“You Line ‘Em Up, Name ‘Em, I’m Ready For Whoever” | Shakur Stevenson Silences Critics With Virtual Shutout Of Oscar Valdez

Suppose you were on the fence about Shakur Stevenson’s potential. In that case, Stevenson erased all doubts as the 2016 Rio Olympian defeated Oscar Valdez last night to become a two-title world champion.

Stevenson landed a unanimous-decision victory with judge’s scores of 118-109, 117-110, and 118-109. Now the 24-year-old holds the WBC and WBO junior lightweight championship.

“I’m a superstar in this sport,” said Stevenson during the post-fight interview. “You line ’em up, name ’em, I’m ready for whoever.”


Beat Valdez, Canelo And Eddy Reynoso

The sold-out crowd in Las Vegas was pro-Valdez, and his teammate and mentor, boxing superstar Canelo Alvarez, also was in attendance. However, as Stevenson piled on the boxing barrage, Valdez and the crowd quickly realized it would be a long night.

“I told y’all what I was going to do. I said I’m going to be beat Valdez, Canelo, and Eddy Reynoso,” Stevenson said in the post-fight interview. “That was my game plan, beat the whole team, and I feel good about it. Much respect to them, no disrespect to them, but that was my game plan.”

Stevenson controlled the fight from the outset, keeping Valdez covering up and looking for the big shot while being picked apart by Stevenson’s jab and counter-left. The southpaw made Valdez constantly overextend, and Stevenson capitalized on his mistakes.

Stevenson’s Permanence

The momentum stayed in Stevenson’s favor when he dropped Valdez in the sixth round with a right hook-right hand double up that sent Valdez off balance to the canvas.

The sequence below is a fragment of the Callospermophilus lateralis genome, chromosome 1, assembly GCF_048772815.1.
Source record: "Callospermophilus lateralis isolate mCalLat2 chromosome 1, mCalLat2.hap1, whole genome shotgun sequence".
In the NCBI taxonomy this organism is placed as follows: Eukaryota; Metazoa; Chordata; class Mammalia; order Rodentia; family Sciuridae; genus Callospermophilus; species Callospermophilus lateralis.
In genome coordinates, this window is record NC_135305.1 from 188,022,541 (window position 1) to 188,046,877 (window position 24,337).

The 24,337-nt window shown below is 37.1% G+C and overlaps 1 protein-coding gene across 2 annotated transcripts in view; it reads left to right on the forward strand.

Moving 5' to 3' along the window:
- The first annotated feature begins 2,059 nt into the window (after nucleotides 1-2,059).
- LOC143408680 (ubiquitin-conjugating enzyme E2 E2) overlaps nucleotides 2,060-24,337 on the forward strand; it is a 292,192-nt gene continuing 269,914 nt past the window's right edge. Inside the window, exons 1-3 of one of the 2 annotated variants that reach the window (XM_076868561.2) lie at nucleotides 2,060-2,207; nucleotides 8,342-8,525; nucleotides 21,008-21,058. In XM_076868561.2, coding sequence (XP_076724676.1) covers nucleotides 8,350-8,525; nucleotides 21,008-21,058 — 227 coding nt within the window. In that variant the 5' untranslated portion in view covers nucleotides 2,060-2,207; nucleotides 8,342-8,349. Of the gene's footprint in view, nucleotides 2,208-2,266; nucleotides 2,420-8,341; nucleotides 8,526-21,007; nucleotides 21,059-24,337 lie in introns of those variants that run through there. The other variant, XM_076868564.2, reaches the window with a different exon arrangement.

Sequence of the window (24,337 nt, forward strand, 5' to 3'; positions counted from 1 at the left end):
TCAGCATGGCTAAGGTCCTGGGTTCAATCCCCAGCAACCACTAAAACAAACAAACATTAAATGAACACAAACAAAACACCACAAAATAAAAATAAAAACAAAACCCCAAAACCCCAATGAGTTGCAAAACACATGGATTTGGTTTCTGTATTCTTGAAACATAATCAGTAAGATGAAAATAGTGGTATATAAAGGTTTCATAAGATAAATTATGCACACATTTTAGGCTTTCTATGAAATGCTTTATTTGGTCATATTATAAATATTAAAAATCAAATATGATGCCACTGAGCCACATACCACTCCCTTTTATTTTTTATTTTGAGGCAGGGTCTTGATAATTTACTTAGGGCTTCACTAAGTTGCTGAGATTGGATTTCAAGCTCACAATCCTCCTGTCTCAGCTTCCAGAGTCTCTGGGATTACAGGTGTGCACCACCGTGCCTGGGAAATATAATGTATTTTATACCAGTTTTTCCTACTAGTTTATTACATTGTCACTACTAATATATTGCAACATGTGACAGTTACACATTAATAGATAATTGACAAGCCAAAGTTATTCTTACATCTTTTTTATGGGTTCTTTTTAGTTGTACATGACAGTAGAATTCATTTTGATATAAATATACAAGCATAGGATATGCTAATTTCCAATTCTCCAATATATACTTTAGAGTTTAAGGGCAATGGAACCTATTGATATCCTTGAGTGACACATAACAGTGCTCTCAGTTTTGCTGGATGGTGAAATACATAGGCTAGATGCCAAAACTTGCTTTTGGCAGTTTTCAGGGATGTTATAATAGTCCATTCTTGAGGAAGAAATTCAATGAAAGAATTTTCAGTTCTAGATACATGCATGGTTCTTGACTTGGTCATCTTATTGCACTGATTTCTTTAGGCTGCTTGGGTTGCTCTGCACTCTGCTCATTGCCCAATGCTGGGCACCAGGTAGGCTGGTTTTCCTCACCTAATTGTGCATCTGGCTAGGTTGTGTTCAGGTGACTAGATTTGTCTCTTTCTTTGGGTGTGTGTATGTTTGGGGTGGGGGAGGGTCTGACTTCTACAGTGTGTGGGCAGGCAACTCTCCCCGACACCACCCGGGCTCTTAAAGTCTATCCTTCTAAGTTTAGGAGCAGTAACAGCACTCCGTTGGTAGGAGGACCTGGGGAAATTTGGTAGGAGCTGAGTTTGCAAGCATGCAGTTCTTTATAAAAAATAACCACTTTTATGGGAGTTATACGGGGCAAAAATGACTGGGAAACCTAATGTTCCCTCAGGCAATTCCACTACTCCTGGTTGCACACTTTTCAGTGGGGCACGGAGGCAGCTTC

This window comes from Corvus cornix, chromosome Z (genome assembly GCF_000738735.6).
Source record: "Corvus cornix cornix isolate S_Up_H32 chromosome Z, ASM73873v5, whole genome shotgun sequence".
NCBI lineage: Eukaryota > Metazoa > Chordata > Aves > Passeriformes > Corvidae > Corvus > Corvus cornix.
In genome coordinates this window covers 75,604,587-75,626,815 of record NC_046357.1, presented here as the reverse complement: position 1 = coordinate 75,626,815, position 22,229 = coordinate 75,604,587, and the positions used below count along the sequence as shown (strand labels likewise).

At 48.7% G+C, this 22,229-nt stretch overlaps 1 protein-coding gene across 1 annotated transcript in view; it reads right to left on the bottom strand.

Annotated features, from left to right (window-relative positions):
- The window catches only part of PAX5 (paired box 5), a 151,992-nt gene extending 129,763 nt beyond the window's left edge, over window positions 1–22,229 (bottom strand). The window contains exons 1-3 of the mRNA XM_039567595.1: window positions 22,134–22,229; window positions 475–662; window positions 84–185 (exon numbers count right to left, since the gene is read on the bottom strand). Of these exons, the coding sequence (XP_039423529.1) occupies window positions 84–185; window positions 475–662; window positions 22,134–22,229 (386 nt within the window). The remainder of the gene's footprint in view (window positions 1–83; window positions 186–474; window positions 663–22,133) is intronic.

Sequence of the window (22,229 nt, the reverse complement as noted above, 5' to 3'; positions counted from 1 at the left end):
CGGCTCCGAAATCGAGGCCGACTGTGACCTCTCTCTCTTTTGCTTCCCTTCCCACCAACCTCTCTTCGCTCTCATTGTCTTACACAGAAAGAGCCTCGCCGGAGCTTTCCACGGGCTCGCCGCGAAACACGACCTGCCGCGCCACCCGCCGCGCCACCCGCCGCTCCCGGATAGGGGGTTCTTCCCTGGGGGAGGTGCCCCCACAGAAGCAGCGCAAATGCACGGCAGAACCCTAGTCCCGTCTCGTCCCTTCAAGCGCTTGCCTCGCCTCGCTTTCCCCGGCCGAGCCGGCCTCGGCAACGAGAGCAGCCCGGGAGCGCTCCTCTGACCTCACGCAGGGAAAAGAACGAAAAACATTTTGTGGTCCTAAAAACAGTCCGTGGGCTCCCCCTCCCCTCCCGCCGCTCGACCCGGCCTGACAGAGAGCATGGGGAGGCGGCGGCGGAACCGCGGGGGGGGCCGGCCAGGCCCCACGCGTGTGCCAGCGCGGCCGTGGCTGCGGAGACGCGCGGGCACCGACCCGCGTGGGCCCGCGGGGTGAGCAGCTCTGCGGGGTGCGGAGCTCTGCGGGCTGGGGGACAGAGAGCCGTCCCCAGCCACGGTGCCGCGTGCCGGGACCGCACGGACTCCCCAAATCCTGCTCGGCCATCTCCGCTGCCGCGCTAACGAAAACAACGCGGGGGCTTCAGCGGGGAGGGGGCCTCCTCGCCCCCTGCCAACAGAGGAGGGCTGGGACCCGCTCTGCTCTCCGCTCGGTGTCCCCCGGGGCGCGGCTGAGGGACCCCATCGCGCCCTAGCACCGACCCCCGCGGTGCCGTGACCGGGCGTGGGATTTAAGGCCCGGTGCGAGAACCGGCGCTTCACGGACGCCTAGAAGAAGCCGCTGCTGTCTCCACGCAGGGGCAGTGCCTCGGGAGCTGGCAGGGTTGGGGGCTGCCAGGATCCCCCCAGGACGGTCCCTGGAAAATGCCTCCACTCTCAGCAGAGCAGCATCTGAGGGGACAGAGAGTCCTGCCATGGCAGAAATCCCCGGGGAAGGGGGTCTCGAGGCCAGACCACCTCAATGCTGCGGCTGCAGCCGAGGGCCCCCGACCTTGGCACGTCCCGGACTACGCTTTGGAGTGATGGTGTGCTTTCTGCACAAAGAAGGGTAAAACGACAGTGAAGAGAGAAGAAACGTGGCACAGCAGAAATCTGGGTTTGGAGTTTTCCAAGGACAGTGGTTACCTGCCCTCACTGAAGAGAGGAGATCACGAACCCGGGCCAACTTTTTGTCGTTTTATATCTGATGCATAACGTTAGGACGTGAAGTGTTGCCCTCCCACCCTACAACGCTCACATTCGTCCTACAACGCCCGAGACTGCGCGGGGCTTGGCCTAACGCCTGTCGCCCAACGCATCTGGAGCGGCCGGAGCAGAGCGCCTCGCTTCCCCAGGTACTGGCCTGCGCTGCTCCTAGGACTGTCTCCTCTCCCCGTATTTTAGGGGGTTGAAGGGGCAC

Ever the warrior, Valdez persisted throughout the night, never capitulating to Stevenson’s offensive sharpness. Still, his body language in the later rounds expressed his respect for Stevenson’s talent level. Stevenson jumped off his stool before the start of the round for almost every round of the championship affair.

“He was just the better fighter this night,” said Valdez in the post-fight interview. “He did what he had to do to win the fight. He’s a great fighter. His speed is there, power is there.”

The Road To Redemption

Valdez had many skeptics in the boxing world from his failed drug test ahead of his last fight against Robson Conceição last September. It has left a haze over the legitimacy of his career.

“I’m not a cheater. Never have been. Never needed it,” Valdez said last September to ESPN. “A lot of people saying, ‘You’re a cheater. You’re using steroids. You came back positive.’ It’s just, it’s heartbreaking for me.”

Now Stevenson advances and can either push to become undisputed, a trend occurring among this generation of fighters. Roger Gutiérrez currently holds the WBA junior lightweight belt, and Kenichi Ogawa has the IBF strap.

“Any of the champions, I might go collect all the belts at 130 (pounds) become undisputed, Stevenson continued. “I deserve to be a superstar, so this is what I’ve got to do.”

A Star Is Born

However, Stevenson might have plans to move up to the talent-rich lightweight division. Currently, Australian George Kambosos is the unified lightweight champion, and he is slated to face WBC lightweight champion Devin Haney, for the undisputed championship on June 5 in Melbourne.

Still, Stevenson sees an opportunity there.

“Devin is definitely a huge fight for me; Devin is a hell of a fighter, I have nothing but respect and love, but we can line it up in the future too.”
Back to top